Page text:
Hoodman Accessories review, Phil Askey, March 2001
Hoodman have been around in the digital photography market now for some time, this is the first time we've had a chance to look at their products. They specialise in hoods, sun-screens and protective covers for various devices with displays, these range from digital camera LCD's, notebook screens and even professional video equipment. In this review we'll be taking a closer look at their LCD Viewscreen Hood (for digital cameras), the Hoodcap protective screen for the Nikon D1 and the e-clipse E-2000 laptop computer hood (useful for those photo-downloads in the field).
For more information or to buy any of the products described below please visit the Hoodman USA website.
Hoodman LCD Viewscreen Hood
Digital cameras have an LCD screen, this LCD screen (on most consumer/prosumer digital cameras) can be used to frame the scene, indeed the poor optical viewfinders found on most digital cameras make the LCD screen the best way to frame a shot. The downside of this is that generally these screens aren't easy to see in bright sunlight. Some manufacturers have attempted to address this and we've seen everything from anti-reflective coatings to rear-reflective LCD technology and hybrid displays which use sunlight to "backlight" them.
Hoodman's LCD Viewscreen hood is a simple, inexpensive device which attaches to the digital camera and provides a shaded "viewing tunnel" to the LCD, making LCD screens far easier to see even in bright sunlight. It comes in several sizes to fit different size LCD's (here we're reviewing the H-180):
- H-180 1.5" - 1.8"
- H-200 2"
- H-300 3"
- H-400 3.5" - 4"
Note that the H-300 / H-400 are primarily intended for use on digital video cameras.
The kit consists off a small instruction card, the screen and four self-adhesive velcro pads. To construct the screen simply fold it around and attach a velcro strip to the adjacent leading edge, this should now leave the hood looking like it does in the right hand picture above. There are two options for attachment:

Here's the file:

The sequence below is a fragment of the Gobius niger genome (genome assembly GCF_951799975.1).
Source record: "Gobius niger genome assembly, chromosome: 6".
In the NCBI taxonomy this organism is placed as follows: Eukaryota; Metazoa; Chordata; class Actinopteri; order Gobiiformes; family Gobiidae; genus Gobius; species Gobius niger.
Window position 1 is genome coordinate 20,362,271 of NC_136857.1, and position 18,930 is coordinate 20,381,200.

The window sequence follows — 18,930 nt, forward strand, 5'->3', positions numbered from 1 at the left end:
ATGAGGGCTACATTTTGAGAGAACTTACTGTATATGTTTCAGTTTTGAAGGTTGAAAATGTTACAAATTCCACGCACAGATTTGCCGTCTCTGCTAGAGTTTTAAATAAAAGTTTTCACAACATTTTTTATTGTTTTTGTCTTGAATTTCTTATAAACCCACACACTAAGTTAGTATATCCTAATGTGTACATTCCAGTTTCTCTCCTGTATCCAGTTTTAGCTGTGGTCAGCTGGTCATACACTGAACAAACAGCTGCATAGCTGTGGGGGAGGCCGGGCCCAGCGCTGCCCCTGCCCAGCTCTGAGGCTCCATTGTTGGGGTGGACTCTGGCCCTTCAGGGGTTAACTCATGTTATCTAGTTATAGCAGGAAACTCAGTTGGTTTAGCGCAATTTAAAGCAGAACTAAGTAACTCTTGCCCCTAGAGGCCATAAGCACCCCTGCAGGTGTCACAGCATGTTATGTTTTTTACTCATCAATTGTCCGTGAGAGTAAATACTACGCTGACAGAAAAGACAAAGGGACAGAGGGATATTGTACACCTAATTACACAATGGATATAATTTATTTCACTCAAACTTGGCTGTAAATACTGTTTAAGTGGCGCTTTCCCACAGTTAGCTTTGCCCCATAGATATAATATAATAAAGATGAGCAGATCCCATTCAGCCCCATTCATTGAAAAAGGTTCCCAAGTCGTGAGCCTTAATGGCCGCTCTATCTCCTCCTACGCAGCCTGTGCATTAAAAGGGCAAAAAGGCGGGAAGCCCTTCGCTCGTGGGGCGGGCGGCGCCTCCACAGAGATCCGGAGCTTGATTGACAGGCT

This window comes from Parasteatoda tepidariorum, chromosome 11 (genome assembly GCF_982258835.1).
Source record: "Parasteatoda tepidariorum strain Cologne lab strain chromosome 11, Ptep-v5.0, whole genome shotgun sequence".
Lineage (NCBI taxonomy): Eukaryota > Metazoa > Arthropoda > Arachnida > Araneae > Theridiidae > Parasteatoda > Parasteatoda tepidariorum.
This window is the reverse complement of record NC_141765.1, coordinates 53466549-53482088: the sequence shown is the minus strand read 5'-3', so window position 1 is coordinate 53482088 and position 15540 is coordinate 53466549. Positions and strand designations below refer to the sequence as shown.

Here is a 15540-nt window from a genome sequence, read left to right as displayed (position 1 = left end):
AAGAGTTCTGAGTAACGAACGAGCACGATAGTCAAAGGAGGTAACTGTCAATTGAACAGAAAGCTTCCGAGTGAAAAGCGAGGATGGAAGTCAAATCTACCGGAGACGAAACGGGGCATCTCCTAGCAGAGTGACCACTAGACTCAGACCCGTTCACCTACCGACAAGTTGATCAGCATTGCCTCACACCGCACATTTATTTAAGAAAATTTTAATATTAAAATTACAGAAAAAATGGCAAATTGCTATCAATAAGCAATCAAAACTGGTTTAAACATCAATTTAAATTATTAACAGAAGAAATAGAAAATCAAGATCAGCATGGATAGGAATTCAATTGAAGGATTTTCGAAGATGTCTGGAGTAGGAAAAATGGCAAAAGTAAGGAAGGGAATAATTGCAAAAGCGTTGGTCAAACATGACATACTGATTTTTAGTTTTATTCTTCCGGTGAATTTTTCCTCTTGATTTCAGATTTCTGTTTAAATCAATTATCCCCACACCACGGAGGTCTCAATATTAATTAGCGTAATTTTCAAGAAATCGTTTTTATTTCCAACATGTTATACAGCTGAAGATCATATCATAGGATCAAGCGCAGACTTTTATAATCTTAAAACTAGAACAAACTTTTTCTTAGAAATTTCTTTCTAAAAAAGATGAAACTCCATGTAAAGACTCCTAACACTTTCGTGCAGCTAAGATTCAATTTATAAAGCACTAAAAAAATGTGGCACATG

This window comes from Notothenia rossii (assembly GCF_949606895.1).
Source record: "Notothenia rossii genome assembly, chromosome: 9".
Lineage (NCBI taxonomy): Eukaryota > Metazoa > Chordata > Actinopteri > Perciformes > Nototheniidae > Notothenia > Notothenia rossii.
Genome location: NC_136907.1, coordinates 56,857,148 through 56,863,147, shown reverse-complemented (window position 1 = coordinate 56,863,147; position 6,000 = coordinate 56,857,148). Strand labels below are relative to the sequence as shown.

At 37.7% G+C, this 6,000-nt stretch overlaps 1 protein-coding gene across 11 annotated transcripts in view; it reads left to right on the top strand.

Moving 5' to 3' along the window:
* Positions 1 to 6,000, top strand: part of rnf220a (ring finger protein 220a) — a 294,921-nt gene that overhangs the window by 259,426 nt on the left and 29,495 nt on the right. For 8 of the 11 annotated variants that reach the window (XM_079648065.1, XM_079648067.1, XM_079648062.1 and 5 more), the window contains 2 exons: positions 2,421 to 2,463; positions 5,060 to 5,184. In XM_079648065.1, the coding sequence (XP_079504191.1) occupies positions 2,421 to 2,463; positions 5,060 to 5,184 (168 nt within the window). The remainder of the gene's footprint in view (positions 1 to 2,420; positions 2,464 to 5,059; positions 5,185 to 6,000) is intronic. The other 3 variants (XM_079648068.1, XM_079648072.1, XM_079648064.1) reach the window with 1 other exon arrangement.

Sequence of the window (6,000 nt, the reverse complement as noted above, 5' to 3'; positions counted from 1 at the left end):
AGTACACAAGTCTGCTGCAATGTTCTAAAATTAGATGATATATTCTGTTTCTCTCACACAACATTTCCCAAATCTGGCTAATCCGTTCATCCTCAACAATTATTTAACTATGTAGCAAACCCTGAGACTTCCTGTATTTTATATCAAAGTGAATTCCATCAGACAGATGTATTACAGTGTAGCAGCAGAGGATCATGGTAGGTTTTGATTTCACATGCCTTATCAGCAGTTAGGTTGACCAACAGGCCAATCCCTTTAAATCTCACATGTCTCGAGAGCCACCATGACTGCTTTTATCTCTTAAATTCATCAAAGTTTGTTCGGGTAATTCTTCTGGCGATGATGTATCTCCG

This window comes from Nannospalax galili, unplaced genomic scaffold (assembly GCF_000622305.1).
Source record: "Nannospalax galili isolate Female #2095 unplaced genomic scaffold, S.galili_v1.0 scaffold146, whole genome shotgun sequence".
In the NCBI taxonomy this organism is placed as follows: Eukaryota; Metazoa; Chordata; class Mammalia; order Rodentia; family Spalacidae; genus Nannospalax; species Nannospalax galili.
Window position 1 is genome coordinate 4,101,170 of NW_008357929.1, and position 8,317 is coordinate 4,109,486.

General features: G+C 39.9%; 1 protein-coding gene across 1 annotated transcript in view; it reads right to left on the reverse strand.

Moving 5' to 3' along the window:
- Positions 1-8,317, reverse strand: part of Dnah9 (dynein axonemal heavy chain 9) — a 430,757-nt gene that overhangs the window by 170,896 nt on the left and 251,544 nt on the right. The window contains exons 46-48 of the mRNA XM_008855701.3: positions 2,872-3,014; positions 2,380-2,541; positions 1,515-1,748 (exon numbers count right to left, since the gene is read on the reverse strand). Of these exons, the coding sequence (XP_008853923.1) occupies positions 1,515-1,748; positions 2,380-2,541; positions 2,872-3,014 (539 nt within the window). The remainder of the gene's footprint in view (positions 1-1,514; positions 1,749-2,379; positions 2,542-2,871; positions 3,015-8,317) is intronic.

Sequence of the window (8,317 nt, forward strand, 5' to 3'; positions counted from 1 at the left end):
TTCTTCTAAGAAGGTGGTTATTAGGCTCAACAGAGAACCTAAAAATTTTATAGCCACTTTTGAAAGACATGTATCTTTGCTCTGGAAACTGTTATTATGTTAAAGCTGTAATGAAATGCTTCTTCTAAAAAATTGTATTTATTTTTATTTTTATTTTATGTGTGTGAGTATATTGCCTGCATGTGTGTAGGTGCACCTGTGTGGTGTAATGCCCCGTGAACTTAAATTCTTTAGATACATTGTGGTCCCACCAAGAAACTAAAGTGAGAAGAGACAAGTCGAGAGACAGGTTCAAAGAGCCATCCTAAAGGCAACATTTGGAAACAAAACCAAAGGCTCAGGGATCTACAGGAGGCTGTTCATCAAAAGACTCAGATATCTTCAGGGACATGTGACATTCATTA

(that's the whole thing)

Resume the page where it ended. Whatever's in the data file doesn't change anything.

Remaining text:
- You can simply pull the attached elastic strap around the front of
the camera and align the hood to the screen. This method is useful if
you don't want to attach the self-adhesive velcro pads to your camera,
we also found it to be the most secure method of the two. Though it
doesn't work for all cameras, on the Nikon Coolpix 950/990 we found
the strap covered several buttons, on other cameras the strap may cover
some important lamp / sensor on the front of the camera.
- Otherwise you can attach the self-adhesive velcro pads carefully around your LCD screen and simply push the LCD viewscreen against them, it's relatively secure and means you won't have the strap wrapped over the front of the camera. (Note that the instructions recommend you cut away the elastic strap if you don't use it).
Overall the Hoodman LCD viewscreen does what it's intended to do, it shades the LCD from direct sunlight and makes it easy to see outdoors, it folds down flat for easy storage and it's pretty inexpensive. Build quality is relatively good for the price ($19.95), although on the sample I had the velcro wrap-around was longer than the leading edge it attached to (UPDATE: it turns out that this is one of the "old design", now updated there is no longer any velcro overhang).
On some digital cameras attaching the LCD viewscreen may block some buttons or sensors (especially if you use the elastic strap). Overall the trade-off is worth it and simply because if its low price and flat storage profile the LCD viewscreen will defintely have a place in my camera bag.
Footnote (from Hoodman): "I wanted to let you know that Nikon loves the way our Hood improves that cameras workability so much that they had us make one with their logo which they prepackage with all Nikon Coolpix 990's sold in the UK."
Hoodman Hoodcap for the Nikon D1
Due to the protrusion of the Nikon D1's LCD screen it is prone to greasy nose smears and occasional knocks. Nikon provide a protective clip-on cover for the LCD screen but Hoodman decided to take this one stage further. Hoodman designed the Hoodcap based loosely on the existing Nikon cover but instead made it of transparent plastic thus allowing you to use the LCD even with the cover attached. LCD protection without giving up the usefulness of the screen.